Raising the Savings Rate

Paper plots out policies that would increase savings by $78 billion per year

A paper released by The Retirement Security Project on November 21 estimates that savings incentives for middle- and low-income workers like automatic enrollment in 401(k) plans, automatic IRAs, expanding and improving the Saver's Credit, and allowing taxpayers to split direct deposit of tax refunds into several accounts could increase net national savings by $78 billion per year--which would be 6% of GDP.

The paper, The Potential Effects of Retirement Proposals on Private and National Saving: Exploratory Calculations, says that the current national savings rate stands at about 2.5% of GDP. The paper examines the five aforementioned savings proposals and their effect on middle- and low-income workers' savings habits. For instance, Peter Orszag, director of The Retirement Security Project and senior fellow at the Brookings Institution, told attendees at the November 21 roundtable discussion announcing the paper's release that implementing automatic enrollment in 401(k) plans would likely result in a $44 billion increase in national savings, while implementing an automatic IRA for workers who aren't offered a qualified plan through work would boost national savings by $8 billion. He also said that making the Saver's Credit refundable (with a uniform 50% rate) would encourage saving among the 50 million lower-income Americans who pay payroll taxes but have no income tax liability; expanding and improving the Saver's Credit, Orszag said, would further increase net national savings by $10 billion. Another $16 billion in savings could come from making split tax refunds a reality in 2007, he said.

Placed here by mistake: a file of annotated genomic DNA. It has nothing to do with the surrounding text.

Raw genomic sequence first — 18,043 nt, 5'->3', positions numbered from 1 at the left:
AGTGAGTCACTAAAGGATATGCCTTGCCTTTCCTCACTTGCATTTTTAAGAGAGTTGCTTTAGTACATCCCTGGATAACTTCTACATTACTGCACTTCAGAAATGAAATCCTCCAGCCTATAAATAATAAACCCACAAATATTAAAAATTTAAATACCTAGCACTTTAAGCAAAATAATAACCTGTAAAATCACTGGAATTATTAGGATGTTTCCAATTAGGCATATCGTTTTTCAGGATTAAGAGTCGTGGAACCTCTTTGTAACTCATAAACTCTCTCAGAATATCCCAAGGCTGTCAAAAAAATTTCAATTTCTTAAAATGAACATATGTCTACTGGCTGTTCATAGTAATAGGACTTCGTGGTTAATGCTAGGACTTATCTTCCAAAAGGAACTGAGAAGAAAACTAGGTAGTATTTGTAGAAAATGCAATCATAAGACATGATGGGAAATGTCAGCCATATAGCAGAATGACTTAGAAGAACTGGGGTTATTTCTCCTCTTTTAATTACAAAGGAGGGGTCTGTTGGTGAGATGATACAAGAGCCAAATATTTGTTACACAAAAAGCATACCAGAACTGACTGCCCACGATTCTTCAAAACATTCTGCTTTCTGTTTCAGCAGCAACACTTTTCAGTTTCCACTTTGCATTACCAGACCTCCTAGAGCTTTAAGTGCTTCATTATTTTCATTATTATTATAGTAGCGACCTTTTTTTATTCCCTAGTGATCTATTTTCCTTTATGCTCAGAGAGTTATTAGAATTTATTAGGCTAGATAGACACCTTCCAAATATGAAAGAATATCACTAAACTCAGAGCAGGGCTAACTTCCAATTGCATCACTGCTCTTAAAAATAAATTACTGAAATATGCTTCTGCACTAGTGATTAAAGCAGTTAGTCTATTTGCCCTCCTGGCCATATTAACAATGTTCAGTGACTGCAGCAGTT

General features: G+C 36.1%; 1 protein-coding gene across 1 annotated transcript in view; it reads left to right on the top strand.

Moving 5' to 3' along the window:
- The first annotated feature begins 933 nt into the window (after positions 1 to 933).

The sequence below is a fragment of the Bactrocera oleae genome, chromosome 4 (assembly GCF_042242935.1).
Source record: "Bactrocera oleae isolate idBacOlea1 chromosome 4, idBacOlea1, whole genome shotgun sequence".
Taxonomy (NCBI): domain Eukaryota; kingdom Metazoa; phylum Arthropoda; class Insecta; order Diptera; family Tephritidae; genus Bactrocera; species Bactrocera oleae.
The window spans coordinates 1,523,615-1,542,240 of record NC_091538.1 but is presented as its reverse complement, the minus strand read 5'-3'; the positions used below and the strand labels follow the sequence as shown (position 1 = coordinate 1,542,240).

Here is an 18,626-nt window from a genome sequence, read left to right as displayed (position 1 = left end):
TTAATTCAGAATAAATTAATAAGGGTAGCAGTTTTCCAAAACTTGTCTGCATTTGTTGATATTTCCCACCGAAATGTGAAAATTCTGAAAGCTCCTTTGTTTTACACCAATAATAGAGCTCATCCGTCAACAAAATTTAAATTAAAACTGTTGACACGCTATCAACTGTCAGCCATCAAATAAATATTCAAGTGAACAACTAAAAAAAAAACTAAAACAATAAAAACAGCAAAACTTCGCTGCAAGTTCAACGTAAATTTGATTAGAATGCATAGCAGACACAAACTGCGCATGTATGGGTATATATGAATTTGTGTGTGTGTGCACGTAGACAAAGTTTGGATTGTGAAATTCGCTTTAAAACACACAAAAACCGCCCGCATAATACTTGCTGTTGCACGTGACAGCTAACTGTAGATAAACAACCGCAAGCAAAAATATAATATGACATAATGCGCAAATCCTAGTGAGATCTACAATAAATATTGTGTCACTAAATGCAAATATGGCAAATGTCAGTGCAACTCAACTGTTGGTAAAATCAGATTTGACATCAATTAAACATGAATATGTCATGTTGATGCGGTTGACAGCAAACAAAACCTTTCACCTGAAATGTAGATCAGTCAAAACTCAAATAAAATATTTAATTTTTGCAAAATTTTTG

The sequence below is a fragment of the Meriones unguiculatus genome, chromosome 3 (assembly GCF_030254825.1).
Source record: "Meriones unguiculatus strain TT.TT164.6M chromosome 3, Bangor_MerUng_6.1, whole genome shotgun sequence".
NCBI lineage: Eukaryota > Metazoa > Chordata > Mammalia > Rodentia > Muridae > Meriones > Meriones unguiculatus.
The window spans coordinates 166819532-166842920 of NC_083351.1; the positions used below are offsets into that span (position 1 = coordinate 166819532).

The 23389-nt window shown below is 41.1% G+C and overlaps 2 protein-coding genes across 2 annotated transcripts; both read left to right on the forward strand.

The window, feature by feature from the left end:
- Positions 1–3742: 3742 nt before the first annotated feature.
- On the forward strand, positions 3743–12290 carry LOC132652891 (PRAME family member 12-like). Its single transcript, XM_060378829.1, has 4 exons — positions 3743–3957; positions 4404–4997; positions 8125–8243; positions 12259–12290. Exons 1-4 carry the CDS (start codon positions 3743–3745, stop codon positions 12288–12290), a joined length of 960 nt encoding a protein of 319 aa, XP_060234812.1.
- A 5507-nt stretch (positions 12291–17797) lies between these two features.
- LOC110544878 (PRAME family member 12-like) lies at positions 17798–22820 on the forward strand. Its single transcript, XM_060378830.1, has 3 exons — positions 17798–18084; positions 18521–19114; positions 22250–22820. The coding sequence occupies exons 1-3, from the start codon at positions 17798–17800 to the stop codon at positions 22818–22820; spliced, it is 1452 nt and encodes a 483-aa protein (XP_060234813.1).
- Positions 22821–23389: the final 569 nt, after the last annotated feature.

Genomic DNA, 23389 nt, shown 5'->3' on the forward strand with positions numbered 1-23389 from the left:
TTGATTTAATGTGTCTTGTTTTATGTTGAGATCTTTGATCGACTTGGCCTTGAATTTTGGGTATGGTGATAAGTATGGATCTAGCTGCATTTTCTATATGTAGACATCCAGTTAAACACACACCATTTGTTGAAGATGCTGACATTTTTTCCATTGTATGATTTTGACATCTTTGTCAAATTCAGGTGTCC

When it comes to auto enrollment, Greg Burrows, VP and chief marketing officer for retirement and investor services at Principal Financial Group, said during the roundtable discussion that statistics show that 75% of workers prefer to have someone else manage their money, which means they're in favor of auto enrollment. Brigitte Madrian, Aetna Professor of public policy and corporate management at Harvard University, added that employers should choose a higher default rate (6% and up) for auto enrollment to help employees save more.

The Retirement Security Project (www.retirementsecurityproject.org) is supported by the Pew Charitable Trusts in partnership with Georgetown University's Public Policy Institute and the Brookings Institution.

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